The efforts of the art with respect to silica gels have not resulted in a commercially attractive silica gel having highly catalytic properties. From the viewpoint of commercial preparation, it would be especially desirable if not only a silica gel of highly active catalytic properties were available but also a method of preparing such a silica gel without resorting to either expensive and/or corrosive chemicals or preparations involving conversion of inactive silica gels to a catalytically active form. More specifically, it would be desirable if a direct preparation method were available for producing a catalytically active silica gel without the necessity for the intermediate formation of an inactive silica gel.
Accordingly, it is a major object of the present invention to prepare a novel amorphous silica of high catalytic activity, particularly in the form of silica gel, and to do so directly, without the necessity for converting an inactive silica gel to an active form. It is a further object of the invention to provide chemical processes wherein the silica gel of the invention is utilized to catalytically promote one or more chemical reactions. It is yet another object of the invention to prepare the silica gel of the invention with relatively inexpensive and noncorrosive chemicals. It is yet another object to provide a novel silica hydrogel, which, upon heating, or upon washing followed by heating, yields the catalytically active silica gel of the invention. These and other objects will become more apparent to those skilled in the art in light of the following description of the invention.
It has now been discovered that highly catalytically active amorphous silicas are derivable from a reaction mixture containing as the essential ingredients water, silicate anions, and an organic reactant selected from the group consisting of amines having a pKa above 10, quaternary ammonium cations and quaternary phosphonium cations wherein a nitrogen or phosphorus atom, respectively, is bonded to four carbon atoms, precursors of the foregoing, and mixtures thereof. Under suitable conditions, the reaction mixture yields a hydrogel or precipitate of silica, from which the amorphous silica of the invention may be produced by drying or calcining if the hydrogel or precipitate is relatively free of deleterious alkali or alkaline earth metals, or, if not, the desired silica may be produced by removing the deleterious metals and then drying or calcining.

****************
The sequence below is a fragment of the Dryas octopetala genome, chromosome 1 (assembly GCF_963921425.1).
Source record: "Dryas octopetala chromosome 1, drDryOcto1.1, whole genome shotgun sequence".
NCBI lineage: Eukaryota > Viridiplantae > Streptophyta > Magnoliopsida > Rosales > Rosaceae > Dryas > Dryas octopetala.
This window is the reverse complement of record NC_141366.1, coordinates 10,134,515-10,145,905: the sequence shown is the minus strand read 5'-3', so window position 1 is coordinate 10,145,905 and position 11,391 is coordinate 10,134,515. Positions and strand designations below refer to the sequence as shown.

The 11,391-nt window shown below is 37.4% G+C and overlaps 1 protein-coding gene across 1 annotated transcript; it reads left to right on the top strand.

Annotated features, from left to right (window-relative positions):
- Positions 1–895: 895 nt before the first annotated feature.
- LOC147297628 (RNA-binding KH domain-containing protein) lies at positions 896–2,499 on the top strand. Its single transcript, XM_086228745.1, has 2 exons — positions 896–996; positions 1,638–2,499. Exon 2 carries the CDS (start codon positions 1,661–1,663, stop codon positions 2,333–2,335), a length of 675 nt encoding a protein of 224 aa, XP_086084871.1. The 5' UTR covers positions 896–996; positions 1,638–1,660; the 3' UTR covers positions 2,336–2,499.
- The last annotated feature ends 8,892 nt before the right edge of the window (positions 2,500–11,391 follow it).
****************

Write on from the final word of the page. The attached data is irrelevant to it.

The amorphous silica of the invention is useful in catalysis, particularly where the promotion of acid-catalyzed chemical reactions is required, as for example in the cracking of hydrocarbons or the isomerization of o-xylene. The catalytic properties of the present silica may be enhanced by the addition of other catalytic agents, as for example by admixture with a zeolite or impregnation of a metal component.
The present invention is, in its preferred embodiment, directed to highly catalytically active silica gels prepared from certain aqueous silicate reaction mixtures. The initial aqueous solution contains silicate anions, usually and most conveniently prepared by dissolving sodium silicate in an aqueous liquid, such as distilled or deionized water. Other water-soluble silicate anion precursors may be used, as for example, potassium silicate. In addition, ammonium silicate is a suitable precursor and may be prepared by ammonium ion-exchanging a solution of sodium or potassium silicate utilizing known ion exchange techniques. Other sources of silicates may also be employed, and, in general, water-soluble mono-silicates and polysilicates will prove useful, and so also will mono- and polysilicic acids, as will various mixtures of silicates and/or silicic acids.